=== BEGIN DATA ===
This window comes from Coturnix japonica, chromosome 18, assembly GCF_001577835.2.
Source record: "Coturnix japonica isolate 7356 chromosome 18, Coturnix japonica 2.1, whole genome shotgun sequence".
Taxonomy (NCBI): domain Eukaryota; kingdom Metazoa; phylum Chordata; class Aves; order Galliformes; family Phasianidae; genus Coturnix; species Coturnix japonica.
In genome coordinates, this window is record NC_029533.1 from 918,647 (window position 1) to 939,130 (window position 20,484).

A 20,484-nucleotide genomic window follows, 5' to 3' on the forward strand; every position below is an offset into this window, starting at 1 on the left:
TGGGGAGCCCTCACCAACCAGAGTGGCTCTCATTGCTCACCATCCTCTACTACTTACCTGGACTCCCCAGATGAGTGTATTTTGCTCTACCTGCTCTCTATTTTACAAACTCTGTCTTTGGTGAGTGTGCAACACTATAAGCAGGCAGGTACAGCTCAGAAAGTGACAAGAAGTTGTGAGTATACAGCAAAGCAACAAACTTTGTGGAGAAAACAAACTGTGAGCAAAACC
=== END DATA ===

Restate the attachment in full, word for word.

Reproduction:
This window comes from Coturnix japonica, chromosome 18, assembly GCF_001577835.2.
Source record: "Coturnix japonica isolate 7356 chromosome 18, Coturnix japonica 2.1, whole genome shotgun sequence".
Taxonomy (NCBI): domain Eukaryota; kingdom Metazoa; phylum Chordata; class Aves; order Galliformes; family Phasianidae; genus Coturnix; species Coturnix japonica.
In genome coordinates, this window is record NC_029533.1 from 918,647 (window position 1) to 939,130 (window position 20,484).

A 20,484-nucleotide genomic window follows, 5' to 3' on the forward strand; every position below is an offset into this window, starting at 1 on the left:
TGGGGAGCCCTCACCAACCAGAGTGGCTCTCATTGCTCACCATCCTCTACTACTTACCTGGACTCCCCAGATGAGTGTATTTTGCTCTACCTGCTCTCTATTTTACAAACTCTGTCTTTGGTGAGTGTGCAACACTATAAGCAGGCAGGTACAGCTCAGAAAGTGACAAGAAGTTGTGAGTATACAGCAAAGCAACAAACTTTGTGGAGAAAACAAACTGTGAGCAAAACC